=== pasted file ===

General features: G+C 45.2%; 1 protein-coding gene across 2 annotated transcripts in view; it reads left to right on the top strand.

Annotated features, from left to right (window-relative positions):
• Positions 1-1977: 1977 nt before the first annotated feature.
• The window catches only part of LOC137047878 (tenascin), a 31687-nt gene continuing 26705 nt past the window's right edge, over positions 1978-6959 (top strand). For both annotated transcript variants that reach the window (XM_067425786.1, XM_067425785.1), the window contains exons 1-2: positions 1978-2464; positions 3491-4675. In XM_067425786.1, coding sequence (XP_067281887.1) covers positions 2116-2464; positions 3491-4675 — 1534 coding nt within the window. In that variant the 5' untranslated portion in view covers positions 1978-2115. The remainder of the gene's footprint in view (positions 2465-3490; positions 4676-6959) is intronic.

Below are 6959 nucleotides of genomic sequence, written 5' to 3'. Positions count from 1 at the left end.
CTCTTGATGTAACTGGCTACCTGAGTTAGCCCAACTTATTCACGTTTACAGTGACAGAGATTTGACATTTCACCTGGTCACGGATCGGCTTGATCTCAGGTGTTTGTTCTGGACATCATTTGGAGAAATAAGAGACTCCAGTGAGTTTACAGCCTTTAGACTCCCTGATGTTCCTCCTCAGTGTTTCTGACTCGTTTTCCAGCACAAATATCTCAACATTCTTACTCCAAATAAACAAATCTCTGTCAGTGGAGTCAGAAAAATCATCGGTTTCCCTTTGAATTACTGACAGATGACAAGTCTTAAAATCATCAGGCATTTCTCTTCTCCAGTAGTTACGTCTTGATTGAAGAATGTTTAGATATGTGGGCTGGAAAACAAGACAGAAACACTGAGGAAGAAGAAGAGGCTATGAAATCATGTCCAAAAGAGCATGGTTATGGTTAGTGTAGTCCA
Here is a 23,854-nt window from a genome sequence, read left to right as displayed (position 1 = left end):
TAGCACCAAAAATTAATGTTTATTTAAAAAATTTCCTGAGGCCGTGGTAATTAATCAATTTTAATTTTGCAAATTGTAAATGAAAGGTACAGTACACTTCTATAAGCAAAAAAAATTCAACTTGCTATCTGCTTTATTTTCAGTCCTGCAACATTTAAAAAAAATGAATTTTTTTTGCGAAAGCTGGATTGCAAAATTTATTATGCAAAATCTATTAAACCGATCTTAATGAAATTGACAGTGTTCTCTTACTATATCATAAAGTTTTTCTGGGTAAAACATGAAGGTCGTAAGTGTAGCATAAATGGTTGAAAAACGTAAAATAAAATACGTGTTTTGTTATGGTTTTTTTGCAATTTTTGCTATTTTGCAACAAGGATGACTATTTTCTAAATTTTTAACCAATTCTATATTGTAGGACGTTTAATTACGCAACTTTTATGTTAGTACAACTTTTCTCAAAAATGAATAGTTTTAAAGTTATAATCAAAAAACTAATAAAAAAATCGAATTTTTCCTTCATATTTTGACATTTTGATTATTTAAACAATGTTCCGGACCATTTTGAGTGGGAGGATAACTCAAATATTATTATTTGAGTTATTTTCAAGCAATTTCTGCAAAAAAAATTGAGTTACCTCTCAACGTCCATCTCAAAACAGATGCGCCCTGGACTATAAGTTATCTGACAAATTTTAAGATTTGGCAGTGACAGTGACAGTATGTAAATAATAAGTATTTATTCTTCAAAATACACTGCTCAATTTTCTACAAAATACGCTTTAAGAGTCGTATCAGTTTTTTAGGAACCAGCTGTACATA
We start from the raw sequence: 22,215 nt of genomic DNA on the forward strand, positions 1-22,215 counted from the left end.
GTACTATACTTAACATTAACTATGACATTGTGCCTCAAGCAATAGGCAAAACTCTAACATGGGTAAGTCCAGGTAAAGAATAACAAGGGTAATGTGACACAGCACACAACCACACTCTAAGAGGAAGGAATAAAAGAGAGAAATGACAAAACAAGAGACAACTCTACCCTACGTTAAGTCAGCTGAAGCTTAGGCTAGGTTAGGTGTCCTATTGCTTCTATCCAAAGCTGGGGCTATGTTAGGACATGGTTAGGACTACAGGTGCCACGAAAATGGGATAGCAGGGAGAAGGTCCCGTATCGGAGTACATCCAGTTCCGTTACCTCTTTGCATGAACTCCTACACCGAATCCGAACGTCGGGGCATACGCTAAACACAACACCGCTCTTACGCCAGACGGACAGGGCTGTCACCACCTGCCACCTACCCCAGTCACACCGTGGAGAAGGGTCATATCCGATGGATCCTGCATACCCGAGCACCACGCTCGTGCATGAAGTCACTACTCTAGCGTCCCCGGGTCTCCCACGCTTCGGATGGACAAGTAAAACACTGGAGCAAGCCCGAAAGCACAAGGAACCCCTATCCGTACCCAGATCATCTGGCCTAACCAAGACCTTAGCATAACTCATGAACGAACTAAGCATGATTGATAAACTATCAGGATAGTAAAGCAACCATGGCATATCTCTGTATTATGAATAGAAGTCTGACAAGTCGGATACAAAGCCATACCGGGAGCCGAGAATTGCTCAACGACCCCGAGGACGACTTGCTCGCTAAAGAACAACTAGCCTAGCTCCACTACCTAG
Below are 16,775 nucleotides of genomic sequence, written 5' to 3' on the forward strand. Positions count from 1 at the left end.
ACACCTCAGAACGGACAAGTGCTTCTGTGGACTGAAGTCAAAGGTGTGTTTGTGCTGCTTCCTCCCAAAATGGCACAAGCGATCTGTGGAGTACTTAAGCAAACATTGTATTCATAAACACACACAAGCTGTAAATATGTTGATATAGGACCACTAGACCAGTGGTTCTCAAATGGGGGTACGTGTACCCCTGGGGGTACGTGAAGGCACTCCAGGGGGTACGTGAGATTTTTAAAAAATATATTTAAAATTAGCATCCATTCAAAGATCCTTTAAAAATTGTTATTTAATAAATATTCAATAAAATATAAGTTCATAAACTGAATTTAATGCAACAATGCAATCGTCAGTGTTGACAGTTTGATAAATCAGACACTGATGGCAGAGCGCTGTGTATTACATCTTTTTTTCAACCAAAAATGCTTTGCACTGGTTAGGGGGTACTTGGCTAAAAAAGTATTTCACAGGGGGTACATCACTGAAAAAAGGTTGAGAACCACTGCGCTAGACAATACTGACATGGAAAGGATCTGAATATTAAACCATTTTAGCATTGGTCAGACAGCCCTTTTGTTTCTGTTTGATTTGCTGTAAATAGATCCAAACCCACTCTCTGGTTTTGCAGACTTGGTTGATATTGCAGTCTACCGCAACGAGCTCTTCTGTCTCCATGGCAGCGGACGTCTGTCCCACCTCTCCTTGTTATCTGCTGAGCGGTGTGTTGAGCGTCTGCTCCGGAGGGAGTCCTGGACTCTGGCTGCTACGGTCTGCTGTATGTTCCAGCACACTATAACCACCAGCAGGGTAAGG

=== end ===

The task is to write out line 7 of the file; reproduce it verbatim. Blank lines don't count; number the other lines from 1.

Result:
Here is a 23,854-nt window from a genome sequence, read left to right as displayed (position 1 = left end):